In less than three months, Greece will become the 10th member of the European Common Market, a long-awaited move that is expected to have profound effects on the country's economic, social and political structures.
Greece's membership, which takes effect Jan. 1, also constitutes the first enlargement of the European Community since Britain, Ireland and Denmark joined in 1973.
For the Common Market, Greek accession represents a first step in a southward expansion into the Mediterranean that eventually will include Spain and Portugal, a process that is thought to have important political benefits although it constitutes a risk largely because its new southern wing will have a substantially lower level of economic development.
For the Greek government, full membership in the European Community after 18 years of association with it is considered a major political victory, the economic aspects of which are expected to be largely beneficial.
Greece's decision to establish links with the community dates back to the late 1950s when the government opted for an association treaty with the Common Market in lieu of full membership in EFTA, the European Free Trade Association. When the Greek military junta collapsed in 1974, then-prime minister Constantine Karamanlis decided to speed up the process and to become a member state of the Common Market.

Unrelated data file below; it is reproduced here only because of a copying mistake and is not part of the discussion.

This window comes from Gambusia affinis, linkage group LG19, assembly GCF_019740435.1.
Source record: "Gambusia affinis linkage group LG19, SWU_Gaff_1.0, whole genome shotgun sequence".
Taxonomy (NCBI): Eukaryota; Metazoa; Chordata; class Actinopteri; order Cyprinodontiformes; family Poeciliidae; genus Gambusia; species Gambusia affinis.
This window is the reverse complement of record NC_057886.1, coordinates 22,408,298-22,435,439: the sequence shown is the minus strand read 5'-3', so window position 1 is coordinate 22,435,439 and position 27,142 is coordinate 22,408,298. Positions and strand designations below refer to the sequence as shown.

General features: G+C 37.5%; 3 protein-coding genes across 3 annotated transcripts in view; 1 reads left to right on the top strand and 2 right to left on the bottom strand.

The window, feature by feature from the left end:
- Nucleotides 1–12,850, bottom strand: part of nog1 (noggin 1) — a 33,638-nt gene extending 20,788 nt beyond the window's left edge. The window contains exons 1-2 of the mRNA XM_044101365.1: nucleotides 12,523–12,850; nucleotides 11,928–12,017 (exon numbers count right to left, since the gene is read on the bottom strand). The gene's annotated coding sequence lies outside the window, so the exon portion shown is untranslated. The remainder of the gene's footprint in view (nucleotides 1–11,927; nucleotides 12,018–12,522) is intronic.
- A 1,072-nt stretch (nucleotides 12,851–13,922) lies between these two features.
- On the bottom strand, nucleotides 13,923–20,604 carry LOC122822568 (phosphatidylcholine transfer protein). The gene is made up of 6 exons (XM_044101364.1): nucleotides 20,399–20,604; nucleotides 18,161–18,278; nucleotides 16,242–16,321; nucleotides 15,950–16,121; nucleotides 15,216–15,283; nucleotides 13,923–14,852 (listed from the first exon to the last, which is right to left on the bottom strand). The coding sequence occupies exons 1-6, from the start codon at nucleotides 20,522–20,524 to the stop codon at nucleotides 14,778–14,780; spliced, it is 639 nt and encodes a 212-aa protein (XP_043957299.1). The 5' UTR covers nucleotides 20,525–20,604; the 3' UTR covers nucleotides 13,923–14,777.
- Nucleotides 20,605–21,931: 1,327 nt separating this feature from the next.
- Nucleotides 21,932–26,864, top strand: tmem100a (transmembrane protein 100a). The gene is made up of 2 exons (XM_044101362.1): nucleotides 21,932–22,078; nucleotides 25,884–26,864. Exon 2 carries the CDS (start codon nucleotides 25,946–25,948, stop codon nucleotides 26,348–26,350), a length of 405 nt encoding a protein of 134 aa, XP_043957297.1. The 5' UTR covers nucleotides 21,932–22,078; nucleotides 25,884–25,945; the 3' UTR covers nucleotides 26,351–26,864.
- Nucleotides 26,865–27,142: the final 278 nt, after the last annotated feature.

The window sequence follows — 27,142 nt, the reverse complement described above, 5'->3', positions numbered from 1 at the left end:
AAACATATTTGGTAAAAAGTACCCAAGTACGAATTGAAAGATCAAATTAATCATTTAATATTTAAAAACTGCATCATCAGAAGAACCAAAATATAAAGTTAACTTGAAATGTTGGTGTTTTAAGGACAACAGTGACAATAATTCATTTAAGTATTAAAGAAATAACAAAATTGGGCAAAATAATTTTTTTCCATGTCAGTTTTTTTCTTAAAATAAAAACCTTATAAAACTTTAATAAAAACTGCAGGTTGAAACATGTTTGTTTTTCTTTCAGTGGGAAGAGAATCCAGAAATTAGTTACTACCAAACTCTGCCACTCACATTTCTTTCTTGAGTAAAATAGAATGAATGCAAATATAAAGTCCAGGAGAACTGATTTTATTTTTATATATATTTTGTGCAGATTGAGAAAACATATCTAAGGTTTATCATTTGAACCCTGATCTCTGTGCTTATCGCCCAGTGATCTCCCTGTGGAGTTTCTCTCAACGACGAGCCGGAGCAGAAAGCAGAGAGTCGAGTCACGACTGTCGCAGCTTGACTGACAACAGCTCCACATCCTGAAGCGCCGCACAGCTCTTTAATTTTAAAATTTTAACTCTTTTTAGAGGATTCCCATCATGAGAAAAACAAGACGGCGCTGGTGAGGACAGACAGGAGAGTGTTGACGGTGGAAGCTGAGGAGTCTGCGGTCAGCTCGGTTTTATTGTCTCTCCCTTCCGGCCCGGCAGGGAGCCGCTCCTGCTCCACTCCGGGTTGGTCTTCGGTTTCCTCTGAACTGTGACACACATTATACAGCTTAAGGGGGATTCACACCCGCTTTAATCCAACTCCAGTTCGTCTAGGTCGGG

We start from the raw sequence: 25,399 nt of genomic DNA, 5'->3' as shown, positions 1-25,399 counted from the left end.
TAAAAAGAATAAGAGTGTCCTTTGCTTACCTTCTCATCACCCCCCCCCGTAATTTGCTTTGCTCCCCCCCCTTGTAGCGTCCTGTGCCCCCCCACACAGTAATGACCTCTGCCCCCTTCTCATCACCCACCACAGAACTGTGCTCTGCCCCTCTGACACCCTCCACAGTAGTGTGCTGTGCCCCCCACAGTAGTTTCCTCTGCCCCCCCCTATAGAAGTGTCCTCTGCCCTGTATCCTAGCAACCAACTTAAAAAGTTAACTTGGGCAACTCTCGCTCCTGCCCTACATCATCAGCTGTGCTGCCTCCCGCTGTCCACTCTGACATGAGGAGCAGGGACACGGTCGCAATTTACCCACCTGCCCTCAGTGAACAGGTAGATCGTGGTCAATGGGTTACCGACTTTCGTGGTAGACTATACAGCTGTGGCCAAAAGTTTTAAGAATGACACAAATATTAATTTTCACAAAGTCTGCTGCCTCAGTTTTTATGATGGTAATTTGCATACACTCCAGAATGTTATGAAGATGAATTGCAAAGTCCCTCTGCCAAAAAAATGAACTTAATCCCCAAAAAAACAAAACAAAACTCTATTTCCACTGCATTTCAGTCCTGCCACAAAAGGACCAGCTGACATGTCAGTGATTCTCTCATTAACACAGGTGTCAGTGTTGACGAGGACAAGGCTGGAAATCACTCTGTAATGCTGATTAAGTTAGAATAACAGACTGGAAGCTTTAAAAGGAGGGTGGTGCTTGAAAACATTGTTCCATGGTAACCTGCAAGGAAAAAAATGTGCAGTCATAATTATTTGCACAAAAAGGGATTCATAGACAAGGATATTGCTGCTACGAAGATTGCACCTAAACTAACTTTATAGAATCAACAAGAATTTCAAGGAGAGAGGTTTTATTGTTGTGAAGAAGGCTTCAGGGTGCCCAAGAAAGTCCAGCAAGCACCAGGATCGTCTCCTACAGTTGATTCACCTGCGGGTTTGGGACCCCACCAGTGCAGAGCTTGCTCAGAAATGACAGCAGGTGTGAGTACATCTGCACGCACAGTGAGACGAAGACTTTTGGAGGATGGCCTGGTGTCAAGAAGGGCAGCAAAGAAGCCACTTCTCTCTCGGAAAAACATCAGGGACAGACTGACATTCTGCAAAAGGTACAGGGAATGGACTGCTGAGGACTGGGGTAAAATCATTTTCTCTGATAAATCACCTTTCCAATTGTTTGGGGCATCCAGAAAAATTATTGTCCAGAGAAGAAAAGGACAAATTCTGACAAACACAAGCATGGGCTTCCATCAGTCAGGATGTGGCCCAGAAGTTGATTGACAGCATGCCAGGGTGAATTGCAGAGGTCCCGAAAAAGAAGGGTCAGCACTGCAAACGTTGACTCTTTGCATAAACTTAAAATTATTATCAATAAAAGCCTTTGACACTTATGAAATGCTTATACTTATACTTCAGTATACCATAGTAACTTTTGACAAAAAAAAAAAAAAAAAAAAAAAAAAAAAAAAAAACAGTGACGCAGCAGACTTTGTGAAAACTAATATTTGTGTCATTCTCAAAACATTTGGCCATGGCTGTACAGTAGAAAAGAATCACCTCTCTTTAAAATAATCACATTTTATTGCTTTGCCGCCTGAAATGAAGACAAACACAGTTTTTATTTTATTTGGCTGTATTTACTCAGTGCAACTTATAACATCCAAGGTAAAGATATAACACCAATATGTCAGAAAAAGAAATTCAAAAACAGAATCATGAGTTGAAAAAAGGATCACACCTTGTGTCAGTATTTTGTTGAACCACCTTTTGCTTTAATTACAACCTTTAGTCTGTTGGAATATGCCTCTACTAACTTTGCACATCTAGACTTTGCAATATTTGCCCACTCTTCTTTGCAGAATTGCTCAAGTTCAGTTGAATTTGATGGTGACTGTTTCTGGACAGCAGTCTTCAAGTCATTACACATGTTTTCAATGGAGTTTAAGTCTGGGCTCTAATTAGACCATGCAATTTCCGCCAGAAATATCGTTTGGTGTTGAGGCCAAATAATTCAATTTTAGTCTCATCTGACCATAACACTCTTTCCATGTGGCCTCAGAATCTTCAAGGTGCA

Although Greek government officials have always insisted that membership would provide Greece with a welcome economic stimulant, there is widespread recognition that when Greece emerged from seven years of dictatorship in 1974, Karamanlis' motive was primarily a political one.